Can Kayaking Cause Tennis Elbow? (+ 8 Simple Tips to Avoid It)

Jaime

Have you ever wondered what kayaking and tennis have in common?

These two recreational sports both require you to use your arms in ways that can sometimes lead to injuries.

Tennis elbow is the term that people commonly use for describing the painful condition that can develop during the overuse of this part of the body.

Interestingly, fewer than 5% of tennis elbow cases are actually due to the sport.

Instead, the majority of diagnoses involve people who engage in other activities, and kayaking is included in the list of potential sports that can lead to an elbow injury.

In the watersports world, you’ll sometimes hear this condition being referred to as paddler’s elbow.

Dealing with a painful elbow is inconvenient, but there are many things you can do to keep discomfort from ruining your chance to enjoy your favorite sport.

What is Paddler’s Elbow?

Paddler’s elbow is a form of tendonitis. This condition occurs when the tendons around the elbow become inflamed and begin to swell.

Tendons are tough bands of tissue that help hold your muscles to the bones. They are meant to stretch, but like other parts of your body, they can only go so far.

When these tendons are forced to stretch beyond their limits, they can develop small tears. The tendons then develop inflammation that leads to pain as they try to heal.

Although paddler’s elbow is painful, most people heal well with proper identification of the injury and treatment.

What Are the Symptoms of Elbow Tendonitis?

Many kayakers find that paddler’s elbow develops gradually over time. The pain sometimes feels mild at first and increases if you continue to engage in activities that cause further trauma.

The pain is usually felt the most on the outside of the elbow near the bony part where your arm bends. Some kayakers find that the pain also radiates out towards their upper and lower arms.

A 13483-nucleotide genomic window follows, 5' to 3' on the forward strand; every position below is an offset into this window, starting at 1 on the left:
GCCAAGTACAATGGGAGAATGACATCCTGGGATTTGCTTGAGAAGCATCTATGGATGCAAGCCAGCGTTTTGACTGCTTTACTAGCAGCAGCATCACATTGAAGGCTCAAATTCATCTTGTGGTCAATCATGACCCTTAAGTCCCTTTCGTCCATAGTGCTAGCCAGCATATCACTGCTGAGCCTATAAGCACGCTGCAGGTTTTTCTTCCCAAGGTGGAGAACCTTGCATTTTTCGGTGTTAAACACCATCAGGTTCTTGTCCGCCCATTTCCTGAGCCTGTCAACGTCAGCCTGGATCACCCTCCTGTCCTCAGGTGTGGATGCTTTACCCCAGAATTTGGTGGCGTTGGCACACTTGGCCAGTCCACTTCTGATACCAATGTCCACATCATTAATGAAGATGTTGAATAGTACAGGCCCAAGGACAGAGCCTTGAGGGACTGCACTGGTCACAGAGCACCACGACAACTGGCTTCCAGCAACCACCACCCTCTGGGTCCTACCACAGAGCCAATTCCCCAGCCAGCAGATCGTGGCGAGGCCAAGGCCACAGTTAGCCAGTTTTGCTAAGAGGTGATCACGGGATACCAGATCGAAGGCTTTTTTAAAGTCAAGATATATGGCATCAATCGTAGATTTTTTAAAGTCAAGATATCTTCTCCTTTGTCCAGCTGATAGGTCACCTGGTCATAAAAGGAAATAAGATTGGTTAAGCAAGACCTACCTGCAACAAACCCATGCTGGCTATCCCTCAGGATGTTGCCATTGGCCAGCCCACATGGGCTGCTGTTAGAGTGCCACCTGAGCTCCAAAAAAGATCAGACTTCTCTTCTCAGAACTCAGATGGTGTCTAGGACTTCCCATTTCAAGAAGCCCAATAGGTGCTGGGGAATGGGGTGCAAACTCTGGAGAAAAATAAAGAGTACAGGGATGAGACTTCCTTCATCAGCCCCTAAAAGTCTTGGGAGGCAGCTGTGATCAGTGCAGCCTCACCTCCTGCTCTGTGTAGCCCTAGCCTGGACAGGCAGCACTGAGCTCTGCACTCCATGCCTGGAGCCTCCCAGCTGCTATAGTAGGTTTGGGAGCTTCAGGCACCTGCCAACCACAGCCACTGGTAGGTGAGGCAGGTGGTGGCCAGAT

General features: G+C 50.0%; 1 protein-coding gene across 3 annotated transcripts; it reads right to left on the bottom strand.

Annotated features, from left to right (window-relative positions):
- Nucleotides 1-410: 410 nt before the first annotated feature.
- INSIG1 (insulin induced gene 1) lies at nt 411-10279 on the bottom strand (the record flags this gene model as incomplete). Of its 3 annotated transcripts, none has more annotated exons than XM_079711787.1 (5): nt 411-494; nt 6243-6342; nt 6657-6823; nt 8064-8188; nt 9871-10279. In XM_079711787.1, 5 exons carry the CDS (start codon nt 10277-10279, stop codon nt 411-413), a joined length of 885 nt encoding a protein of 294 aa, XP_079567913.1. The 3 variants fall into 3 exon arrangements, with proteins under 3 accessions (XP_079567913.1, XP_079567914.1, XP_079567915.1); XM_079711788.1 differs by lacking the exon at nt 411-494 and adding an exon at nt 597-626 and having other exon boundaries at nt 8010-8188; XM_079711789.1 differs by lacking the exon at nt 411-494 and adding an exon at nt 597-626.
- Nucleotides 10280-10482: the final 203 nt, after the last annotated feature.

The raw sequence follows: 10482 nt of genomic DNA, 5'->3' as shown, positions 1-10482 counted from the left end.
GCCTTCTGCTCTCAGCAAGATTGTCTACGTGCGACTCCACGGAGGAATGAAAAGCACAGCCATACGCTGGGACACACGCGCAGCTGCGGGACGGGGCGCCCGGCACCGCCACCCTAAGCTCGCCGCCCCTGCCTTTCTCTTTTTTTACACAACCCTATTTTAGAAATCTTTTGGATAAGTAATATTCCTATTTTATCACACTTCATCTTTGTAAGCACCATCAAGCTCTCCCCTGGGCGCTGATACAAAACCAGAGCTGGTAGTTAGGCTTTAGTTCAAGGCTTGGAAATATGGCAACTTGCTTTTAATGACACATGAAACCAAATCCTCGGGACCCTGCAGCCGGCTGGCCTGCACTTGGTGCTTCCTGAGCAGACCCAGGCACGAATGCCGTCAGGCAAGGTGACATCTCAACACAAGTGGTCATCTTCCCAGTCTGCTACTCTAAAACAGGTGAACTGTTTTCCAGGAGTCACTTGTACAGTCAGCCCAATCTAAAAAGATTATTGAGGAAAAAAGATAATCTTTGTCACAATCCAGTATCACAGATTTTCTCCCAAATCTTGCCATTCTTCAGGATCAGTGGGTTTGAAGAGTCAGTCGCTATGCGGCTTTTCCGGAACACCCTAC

The pain may feel like a constant ache when you are using your arm. Some people also experience burning or shooting sensations along the injured area.

Depending upon the severity of the injury, you might have a weak grasp, and the pain could wake you up at night.

Doing movements that involve the forearm tends to bring on more pain. Grabbing a paddle or lifting your kayak are two activities that might become more painful when you have paddler’s elbow.

Can You Still Kayak With an Elbow Injury?

Most cases of paddler’s elbow do best with rest. If the injury is mild, you might still be able to kayak provided that you take some extra precautions.

Choosing a calm body of water for your kayaking adventure helps you to avoid having to strain your elbow more by paddling through heavy waves and currents.

You might also want to limit how long you paddle. Consider planning a shorter trip that allows you to take several breaks throughout it.

If your elbow begins to hurt worse, then be prepared to turn back early.

Tandem kayaking is an option that some people use while they are recovering from paddler’s elbow.

If you have a buddy who doesn’t mind doing the majority of the paddling, then you might want to give this a try.

Pedal kayaks are another option that you can use to get out on the water. Using your feet might not be your preferred method of kayaking, but it is an option while your elbow heals.

Do I Need to Go to a Doctor For Treatment?

A mild case of paddler’s elbow might resolve itself with proper care at home.